Amid an affordable housing crisis, a Philadelphia woman is suing one of the city’s largest real estate companies over allegations of housing discrimination.
The complaint, filed Friday with the Philadelphia Commission on Human Relations, claims an employee with OCF Realty told Jennifer Cooper that none of the company’s 3,000-plus rental properties would accept her housing voucher.
That violates the city’s ban on source-of-income discrimination.
Under city law, landlords and property owners cannot refuse to rent to prospective tenants who participate in housing assistance programs. This includes the Housing Choice Voucher Program, which provides government subsidies that enable people with very low incomes to rent on the private market.
PCHR enforces the ordinance.
“When people don’t take vouchers in desirable, higher-opportunity neighborhoods, it concentrates poverty in the lower-opportunity neighborhoods,” said Madison Gray, an attorney fellow with the Public Interest Law Center, which filed the complaint on behalf of Cooper and the Housing Equality Center of Pennsylvania. “It denies the voucher holders their right to high-quality, safe, affordable, integrated neighborhoods.”
Cooper, 44, has disabilities and relies solely on Social Security Income of just over $900 a month.
After a 15-year wait, she received a housing voucher in April through the Philadelphia Housing Authority. She later toured OCF apartments in East Falls, Manayunk, and Roxborough that were affordable with her voucher. But when she called OCF’s office, a company representative allegedly told her that none of the company’s properties accepted housing vouchers.
For Cooper, the response was disheartening and disturbing.
“The ZIP codes, the area was high-opportunity,” she said. “It wasn’t drug-infested, crime-infested, [and had] more peaceful surroundings compared to most of the landlords that do accept housing choice vouchers.”
Cooper is seeking compensatory and punitive damages. She is still searching for a place to live, and has to move out of her duplex by the end of the month because her landlord is selling the building.
“The system needs to change,” said Cooper. “There needs to be some accountability for these landlords.”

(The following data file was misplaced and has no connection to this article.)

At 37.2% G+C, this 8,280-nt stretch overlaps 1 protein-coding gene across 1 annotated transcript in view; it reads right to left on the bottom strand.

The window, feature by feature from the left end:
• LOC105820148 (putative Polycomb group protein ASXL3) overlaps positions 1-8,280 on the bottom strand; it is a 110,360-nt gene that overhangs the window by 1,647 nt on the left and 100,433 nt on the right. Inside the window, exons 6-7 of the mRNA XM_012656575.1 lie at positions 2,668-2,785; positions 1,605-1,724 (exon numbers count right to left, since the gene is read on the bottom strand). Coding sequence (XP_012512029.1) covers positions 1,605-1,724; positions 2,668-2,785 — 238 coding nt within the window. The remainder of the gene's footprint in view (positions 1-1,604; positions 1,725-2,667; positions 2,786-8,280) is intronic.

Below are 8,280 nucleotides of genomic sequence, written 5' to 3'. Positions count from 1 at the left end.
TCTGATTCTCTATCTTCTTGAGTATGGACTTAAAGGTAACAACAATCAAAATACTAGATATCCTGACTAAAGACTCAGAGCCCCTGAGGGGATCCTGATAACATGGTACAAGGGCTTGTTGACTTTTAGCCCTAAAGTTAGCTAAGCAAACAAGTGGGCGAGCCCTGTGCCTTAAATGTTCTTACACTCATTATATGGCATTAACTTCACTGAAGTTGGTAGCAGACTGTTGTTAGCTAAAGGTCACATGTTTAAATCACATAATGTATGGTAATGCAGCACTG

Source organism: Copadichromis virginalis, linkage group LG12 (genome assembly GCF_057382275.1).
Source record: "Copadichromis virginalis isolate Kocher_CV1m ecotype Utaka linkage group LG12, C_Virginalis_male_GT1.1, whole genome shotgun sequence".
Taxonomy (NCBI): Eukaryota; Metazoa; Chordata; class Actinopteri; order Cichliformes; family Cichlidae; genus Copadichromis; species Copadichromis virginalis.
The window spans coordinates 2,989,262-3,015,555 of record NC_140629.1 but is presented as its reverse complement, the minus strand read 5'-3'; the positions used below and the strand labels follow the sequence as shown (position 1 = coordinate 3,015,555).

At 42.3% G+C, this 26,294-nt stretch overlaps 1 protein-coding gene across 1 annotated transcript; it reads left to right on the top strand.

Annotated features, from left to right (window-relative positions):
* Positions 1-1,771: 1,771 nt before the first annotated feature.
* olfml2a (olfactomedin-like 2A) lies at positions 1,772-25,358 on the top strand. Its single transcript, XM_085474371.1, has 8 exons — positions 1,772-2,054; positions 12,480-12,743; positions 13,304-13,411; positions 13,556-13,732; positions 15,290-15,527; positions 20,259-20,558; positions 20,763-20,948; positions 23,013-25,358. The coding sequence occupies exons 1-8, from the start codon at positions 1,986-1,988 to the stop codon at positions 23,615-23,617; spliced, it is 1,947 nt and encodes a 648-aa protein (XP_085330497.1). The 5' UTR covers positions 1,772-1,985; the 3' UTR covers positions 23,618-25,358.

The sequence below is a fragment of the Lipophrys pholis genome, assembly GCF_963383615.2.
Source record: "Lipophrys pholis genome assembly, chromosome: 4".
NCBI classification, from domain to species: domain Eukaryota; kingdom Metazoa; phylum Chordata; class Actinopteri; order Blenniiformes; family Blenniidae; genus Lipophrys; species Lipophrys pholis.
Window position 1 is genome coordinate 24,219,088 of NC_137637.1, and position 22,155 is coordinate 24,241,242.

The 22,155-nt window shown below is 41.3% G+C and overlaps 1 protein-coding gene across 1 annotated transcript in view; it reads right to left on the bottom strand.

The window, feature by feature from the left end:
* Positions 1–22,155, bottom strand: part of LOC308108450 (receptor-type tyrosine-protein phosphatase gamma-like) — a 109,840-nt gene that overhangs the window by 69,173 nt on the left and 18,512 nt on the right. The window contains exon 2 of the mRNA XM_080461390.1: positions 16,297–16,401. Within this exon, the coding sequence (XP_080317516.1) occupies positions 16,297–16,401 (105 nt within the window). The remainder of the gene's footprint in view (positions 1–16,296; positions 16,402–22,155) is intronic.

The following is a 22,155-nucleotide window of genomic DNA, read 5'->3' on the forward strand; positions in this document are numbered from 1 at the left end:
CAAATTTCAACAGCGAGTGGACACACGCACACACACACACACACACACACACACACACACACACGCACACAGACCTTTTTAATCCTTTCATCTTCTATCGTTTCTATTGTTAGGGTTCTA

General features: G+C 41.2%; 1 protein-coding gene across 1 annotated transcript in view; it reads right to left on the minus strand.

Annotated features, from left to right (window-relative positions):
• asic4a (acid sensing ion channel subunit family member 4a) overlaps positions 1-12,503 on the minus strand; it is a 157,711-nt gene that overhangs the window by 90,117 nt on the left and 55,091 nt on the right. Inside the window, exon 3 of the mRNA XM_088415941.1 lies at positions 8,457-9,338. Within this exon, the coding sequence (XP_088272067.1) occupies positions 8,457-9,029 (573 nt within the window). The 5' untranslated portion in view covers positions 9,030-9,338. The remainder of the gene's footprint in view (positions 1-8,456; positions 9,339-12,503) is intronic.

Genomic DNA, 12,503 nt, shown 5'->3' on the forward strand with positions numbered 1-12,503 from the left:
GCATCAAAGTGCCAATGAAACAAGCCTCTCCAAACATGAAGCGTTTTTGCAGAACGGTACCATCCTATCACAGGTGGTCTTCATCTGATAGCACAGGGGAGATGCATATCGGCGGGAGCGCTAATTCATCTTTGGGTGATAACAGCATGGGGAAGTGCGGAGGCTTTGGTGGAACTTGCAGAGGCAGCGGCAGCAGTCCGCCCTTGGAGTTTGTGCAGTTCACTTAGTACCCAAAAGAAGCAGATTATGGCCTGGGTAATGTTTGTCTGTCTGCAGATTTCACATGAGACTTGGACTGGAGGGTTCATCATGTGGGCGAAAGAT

Cooper’s complaint is bolstered by the experiences of trained fair housing “testers” — people who pose as renters — with HEC. Between June 2022 and November 2022, these testers called and texted OCF agents about listings for properties in Philadelphia, asking whether they accepted housing vouchers.
On five separate occasions, an agent told the tester that OCF does not accept vouchers.
“It was a unanimous, categorical refusal to accept vouchers at those buildings,” Gray said.
Ori Feibush, OCF Realty’s well-known leader, said the complaint is “completely misplaced,” in large part because he was under the impression the Philadelphia Housing Authority was not offering the certification course property owners are required to complete in order to become a landlord with the Housing Choice Voucher Program.
That is no longer the case. But until a reporter contacted PHA, the agency’s website stated that all “briefings, hearings and landlord certification trainings will be canceled until further notice,” a fact an agency spokesperson referred to as an “administrative error.”
PHA only stopped offering the training for three months in 2020, said the spokesperson.
Feibush said an automated message also reflected that PHA was not offering the required training.
“It’s an impossible gotcha,” Feibush said. “If the government agency that is facilitating the coursework that the landlord is required to fulfill is stating front and center on their website that they’re not providing that coursework, it’s sort of maddening that the landlord should have known that wasn’t correct.”
Feibush added that OCF is “happy” to help its property owners go through the process of joining the program if they want to rent to a voucher holder. Right now, none of the approximately 1,100 property owners OCF works with are certified.
With the complaint filed, staffers with the Commission on Human Relations will now investigate to determine if there is probable cause to move forward with the case.
If that happens, the complaint will receive a hearing before the full commission, who can then decide to award damages to Cooper.
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